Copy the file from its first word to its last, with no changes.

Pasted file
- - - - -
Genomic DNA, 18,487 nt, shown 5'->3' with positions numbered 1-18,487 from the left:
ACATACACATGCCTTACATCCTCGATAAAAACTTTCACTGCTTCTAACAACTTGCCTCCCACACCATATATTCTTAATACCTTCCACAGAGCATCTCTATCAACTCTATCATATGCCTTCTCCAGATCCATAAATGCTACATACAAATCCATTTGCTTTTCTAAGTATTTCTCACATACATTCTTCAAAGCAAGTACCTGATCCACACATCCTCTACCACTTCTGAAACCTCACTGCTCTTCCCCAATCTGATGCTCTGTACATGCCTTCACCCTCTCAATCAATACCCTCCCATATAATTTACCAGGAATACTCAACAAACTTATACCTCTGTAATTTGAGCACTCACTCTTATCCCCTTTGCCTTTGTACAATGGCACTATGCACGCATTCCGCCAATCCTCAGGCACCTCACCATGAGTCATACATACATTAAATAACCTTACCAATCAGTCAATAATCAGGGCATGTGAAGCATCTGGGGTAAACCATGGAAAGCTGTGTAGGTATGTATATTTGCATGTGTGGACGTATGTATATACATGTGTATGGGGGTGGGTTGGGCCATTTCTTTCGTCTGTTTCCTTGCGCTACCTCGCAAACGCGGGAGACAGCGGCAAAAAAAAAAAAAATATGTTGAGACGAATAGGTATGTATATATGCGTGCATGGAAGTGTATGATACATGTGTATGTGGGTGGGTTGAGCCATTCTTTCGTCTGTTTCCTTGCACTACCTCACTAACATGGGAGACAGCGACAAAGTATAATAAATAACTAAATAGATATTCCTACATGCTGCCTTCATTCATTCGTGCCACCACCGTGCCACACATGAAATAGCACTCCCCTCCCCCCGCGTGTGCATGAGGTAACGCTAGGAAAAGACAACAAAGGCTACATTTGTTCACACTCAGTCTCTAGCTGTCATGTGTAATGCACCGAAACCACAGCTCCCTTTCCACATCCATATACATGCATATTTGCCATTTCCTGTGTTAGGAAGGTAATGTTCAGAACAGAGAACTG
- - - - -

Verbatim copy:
Genomic DNA, 18,487 nt, shown 5'->3' with positions numbered 1-18,487 from the left:
ACATACACATGCCTTACATCCTCGATAAAAACTTTCACTGCTTCTAACAACTTGCCTCCCACACCATATATTCTTAATACCTTCCACAGAGCATCTCTATCAACTCTATCATATGCCTTCTCCAGATCCATAAATGCTACATACAAATCCATTTGCTTTTCTAAGTATTTCTCACATACATTCTTCAAAGCAAGTACCTGATCCACACATCCTCTACCACTTCTGAAACCTCACTGCTCTTCCCCAATCTGATGCTCTGTACATGCCTTCACCCTCTCAATCAATACCCTCCCATATAATTTACCAGGAATACTCAACAAACTTATACCTCTGTAATTTGAGCACTCACTCTTATCCCCTTTGCCTTTGTACAATGGCACTATGCACGCATTCCGCCAATCCTCAGGCACCTCACCATGAGTCATACATACATTAAATAACCTTACCAATCAGTCAATAATCAGGGCATGTGAAGCATCTGGGGTAAACCATGGAAAGCTGTGTAGGTATGTATATTTGCATGTGTGGACGTATGTATATACATGTGTATGGGGGTGGGTTGGGCCATTTCTTTCGTCTGTTTCCTTGCGCTACCTCGCAAACGCGGGAGACAGCGGCAAAAAAAAAAAAAATATGTTGAGACGAATAGGTATGTATATATGCGTGCATGGAAGTGTATGATACATGTGTATGTGGGTGGGTTGAGCCATTCTTTCGTCTGTTTCCTTGCACTACCTCACTAACATGGGAGACAGCGACAAAGTATAATAAATAACTAAATAGATATTCCTACATGCTGCCTTCATTCATTCGTGCCACCACCGTGCCACACATGAAATAGCACTCCCCTCCCCCCGCGTGTGCATGAGGTAACGCTAGGAAAAGACAACAAAGGCTACATTTGTTCACACTCAGTCTCTAGCTGTCATGTGTAATGCACCGAAACCACAGCTCCCTTTCCACATCCATATACATGCATATTTGCCATTTCCTGTGTTAGGAAGGTAATGTTCAGAACAGAGAACTG